Mindy's presentation this day was on an aspect of Competitive Bidding. In particular, what to do when your side opens the bidding and the other side Interfers.
The notes are attached below. The first three pages deal with the responses that Mindy recommends, for the partner of the opening bidder. There are different responses depending on what type of hand that partner has.
The next two pages are a quiz, and then there are two pages of answers. Finally, there is a page containing 8 hands where the opponent after the opening bidder will make an overcall or a bid of some sort - and what should happen next, and why. In other words, there are hands, recommended bidding and explainations
We only got to play six of these eight hands. There were about 22 people present at this seminar. And Mindy will be back for more soon.
The first was "Trial Bids". This is a bidding convention to help you decide whether you and your partner should bid to game when they have gone two of a major suit over your 1 level opening. See notes here ...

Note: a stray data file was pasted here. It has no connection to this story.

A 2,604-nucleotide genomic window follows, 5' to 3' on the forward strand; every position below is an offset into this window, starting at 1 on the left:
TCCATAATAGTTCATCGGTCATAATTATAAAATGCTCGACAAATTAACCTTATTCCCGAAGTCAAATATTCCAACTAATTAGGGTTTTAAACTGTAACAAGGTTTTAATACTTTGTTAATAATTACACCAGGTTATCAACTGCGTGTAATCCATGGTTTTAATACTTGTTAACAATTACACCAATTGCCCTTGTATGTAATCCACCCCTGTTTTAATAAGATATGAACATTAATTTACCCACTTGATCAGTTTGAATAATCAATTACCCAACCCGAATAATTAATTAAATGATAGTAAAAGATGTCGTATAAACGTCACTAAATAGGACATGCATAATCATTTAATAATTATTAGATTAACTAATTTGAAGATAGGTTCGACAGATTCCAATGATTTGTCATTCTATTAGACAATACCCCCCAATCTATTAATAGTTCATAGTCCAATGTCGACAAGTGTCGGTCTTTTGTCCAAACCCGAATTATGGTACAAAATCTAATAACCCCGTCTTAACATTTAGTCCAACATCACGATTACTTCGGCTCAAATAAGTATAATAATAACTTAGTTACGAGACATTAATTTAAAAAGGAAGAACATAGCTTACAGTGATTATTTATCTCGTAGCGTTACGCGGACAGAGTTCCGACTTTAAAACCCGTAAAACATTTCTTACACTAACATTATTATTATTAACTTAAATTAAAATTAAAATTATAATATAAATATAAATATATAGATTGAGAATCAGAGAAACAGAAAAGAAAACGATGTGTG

and she went into more details about leads and spent some time on how to use the rule of 11, when you know your partner has lead the 4th highest card from a suit. Mindy also discussed the rule of 10 and the rule of 12 for people who want to try "Leading 3rds and 5ths"
On Feb 25th Mindy Wu spent a Saturday afternoon with nearly 40 members. Mindy is a Past President of the Wellington Bridge Club, a person who has played at some of our tournaments, and someone who brought fun and energy to her afternoon with us.
She covered 3 topics
Weak Twos, and the Ogust Convention
How to compete against a 1NT opening bid
Mindy has generously provided her notes, just follow the links below
Mindy created a lot of interest in the topic of opening leads by doing the following: She got each table to play a series of hands in which normal bidding will get most pairs into a game contract. We then played the contracts that we had bid. As it happens, choosing the correct leads in each case will defeat the contract, but most of did not get this right. You too can think about the hands we played because they are hands 1,2,3,7,9 and 10 on the following hand record.